Sunday, July 17, 2016

Smile (Raina Telgemeier)



Title: Smile

Author/Illustrator: Raina Telgemeier

Target Ages: 11-15

Genre: Memoir/Graphic Novel

Awards:  Will Eisner Comic Industry Award Winner, Boston Globe-Horn Book Honor Book, New York Times Editor’s Choice

Publisher Summary:
“Raina just wants to be a normal sixth grader. But one night after Girl Scouts she trips and falls, severely injuring her two front teeth. What follows is a long and frustrating journey with on-again, off-again braces, surgery, embarrassing headgear, and even a retainer with fake teeth attached. And on top of all that, there's still more to deal with: a major earthquake, boy confusion, and friends who turn out to be not so friendly. Raina’s story takes us from middle school to high school, where she discovers her artistic voice, finds out what true friendship really means, and where she can finally…smile.”

Evaluation:
I recently reviewed Raina Telgemeier’s Sisters, which I loved. In many ways, I think I like Smile even more. 

The structure of the book is centered around Raina’s journey for the perfect physical smile. Many (myself included) will empathize with her journey—getting her front teeth knocked out, braces, root canals, head gear, and more. I cringed many times at the painful experiences!


Teen angst abounds from crushes to embarrassing moments to body changes.  For instance, she develops a crush on a boy in her band class, but loses interest in him before he does her—causing awkwardness for both of them.  Unfortunately, her next crush is long and unrequited. Also, she is often mocked and teased by her “friends.” One of the worst experiences is when they pulled down her skirt during lunch! Of course, she must go to school with zits, a lack of fashion sense, and tons of teeth problems. These types of issues plague most people as they move through middle school and into high school, making her memoir highly engaging and relevant.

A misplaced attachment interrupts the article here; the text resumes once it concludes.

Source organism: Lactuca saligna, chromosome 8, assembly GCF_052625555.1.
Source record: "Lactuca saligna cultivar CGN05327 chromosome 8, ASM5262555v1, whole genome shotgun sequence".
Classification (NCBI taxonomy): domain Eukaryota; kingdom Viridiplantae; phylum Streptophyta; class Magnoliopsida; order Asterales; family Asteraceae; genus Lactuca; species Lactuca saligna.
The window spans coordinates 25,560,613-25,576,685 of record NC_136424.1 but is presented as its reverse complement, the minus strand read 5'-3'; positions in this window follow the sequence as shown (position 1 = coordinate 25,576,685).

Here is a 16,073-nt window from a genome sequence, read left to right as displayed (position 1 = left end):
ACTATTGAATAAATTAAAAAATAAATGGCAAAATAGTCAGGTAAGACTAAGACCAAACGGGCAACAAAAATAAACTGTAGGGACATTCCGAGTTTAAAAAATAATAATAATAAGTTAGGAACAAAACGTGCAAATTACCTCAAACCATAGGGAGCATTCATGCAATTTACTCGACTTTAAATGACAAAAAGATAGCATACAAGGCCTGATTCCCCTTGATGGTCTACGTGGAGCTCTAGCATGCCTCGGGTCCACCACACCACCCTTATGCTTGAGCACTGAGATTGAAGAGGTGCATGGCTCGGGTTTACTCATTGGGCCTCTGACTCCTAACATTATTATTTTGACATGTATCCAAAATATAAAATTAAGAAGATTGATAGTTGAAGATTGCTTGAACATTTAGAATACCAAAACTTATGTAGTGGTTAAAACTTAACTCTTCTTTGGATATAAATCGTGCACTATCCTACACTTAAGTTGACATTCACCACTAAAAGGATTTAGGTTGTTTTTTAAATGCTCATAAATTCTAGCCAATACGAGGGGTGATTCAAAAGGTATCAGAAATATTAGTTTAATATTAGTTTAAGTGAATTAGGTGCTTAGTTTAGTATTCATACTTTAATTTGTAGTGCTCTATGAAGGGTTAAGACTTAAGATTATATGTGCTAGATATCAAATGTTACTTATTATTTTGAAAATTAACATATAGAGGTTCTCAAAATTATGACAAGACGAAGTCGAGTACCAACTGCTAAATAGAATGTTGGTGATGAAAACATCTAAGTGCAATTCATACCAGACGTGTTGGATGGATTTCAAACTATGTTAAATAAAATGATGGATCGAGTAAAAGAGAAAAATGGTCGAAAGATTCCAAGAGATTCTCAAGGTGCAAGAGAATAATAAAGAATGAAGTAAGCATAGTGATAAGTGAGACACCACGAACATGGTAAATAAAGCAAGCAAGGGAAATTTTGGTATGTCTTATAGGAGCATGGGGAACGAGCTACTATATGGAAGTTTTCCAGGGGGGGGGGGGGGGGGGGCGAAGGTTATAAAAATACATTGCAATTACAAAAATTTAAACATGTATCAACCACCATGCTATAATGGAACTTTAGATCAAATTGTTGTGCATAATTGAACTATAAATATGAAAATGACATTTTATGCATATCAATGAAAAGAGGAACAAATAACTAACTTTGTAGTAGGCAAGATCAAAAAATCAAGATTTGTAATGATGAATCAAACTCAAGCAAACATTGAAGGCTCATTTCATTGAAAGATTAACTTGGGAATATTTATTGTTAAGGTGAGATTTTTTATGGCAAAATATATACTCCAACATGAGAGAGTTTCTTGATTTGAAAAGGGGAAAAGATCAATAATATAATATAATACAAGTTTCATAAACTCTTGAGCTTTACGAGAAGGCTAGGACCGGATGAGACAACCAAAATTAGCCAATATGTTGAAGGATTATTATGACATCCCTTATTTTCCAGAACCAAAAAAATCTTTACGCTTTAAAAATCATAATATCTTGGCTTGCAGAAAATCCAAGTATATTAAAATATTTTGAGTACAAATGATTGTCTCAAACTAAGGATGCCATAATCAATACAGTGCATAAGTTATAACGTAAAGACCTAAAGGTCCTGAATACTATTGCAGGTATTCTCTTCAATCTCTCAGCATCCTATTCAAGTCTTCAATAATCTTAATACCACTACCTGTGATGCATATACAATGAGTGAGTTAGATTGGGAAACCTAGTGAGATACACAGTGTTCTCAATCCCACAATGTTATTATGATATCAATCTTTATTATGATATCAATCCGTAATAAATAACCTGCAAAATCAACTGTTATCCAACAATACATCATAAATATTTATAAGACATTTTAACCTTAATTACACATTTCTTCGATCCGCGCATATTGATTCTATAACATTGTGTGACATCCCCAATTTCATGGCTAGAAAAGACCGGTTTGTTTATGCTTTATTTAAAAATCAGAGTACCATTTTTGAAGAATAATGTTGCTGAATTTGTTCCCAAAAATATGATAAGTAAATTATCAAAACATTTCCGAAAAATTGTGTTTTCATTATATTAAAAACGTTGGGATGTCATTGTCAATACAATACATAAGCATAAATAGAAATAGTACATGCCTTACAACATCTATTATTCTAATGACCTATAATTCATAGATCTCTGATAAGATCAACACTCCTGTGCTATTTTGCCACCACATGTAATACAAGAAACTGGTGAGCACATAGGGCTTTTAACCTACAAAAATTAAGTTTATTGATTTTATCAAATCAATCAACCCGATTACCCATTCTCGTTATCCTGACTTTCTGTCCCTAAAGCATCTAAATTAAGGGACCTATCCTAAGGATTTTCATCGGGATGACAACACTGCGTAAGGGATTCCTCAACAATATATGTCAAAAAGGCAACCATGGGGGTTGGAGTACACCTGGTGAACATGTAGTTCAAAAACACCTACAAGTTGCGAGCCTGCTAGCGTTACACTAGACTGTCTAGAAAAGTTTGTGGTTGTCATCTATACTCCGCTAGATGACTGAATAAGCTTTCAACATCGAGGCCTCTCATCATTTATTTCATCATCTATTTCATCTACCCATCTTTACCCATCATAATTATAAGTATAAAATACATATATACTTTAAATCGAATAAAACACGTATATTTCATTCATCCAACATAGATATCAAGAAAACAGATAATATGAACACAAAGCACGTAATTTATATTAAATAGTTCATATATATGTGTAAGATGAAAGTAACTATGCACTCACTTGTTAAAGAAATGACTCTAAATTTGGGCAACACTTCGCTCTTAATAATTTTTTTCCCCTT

The heart of the narrative, though, is Raina’s emotional journey. Like most adolescents, she struggles with feeling awkward, trying to fit in, and going through puberty. She has a toxic group of friends who exploit her insecurities further.  When she finally comes to realize how awful they are and makes new friends, her confidence and outlook change dramatically. Raina learns to smile at life. 

She ends with a timeless epiphany:
“My life didn’t magically turn perfect after that…Instead, I threw my passion into things I enjoyed, rather than feeling sorry for myself.  I realized that I had been letting the way I looked on the outside affect how I felt on the inside. But the more I focused on my interests, the more it brought out things I liked about myself. And that affected the way other people saw me!”

I highly recommend Smile for middle grade and teen readers.  The graphic novel format is ideal for reluctant readers.  The motifs are realistic and relatable for all ages. 

Historical Connections:
San Francisco Earthquake (1989)

For more Marvelous Middle Grade suggestions, visit Shannon Messenger's Blog.



7 comments:

  1. Sounds like a great read and one middle graders will relate to with the braces that so many have to get when they are so conscious about their appearances. I haven't read any graphic novels. I should give it a try.

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    1. This book and author is a perfect starting point for trying a graphic novel. I like the clean lines and uncluttered illustrations.

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  2. The simple cover draws kids into this one. The format and story are also appealing. Thanks. I enjoyed your review.

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  3. Thanks. Hope you get a chance to check this one out.

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  4. I've heard so many great things about this book. It's been on my TBR list for a while. Thanks for the reminder. Nice review!

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  5. I've seen a lot of kids check this out at the school library. I had no idea it was a memoir!

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  6. My granddaughter got me to read this book. I really liked it a lot. Thanks for reminding me of why I liked it.

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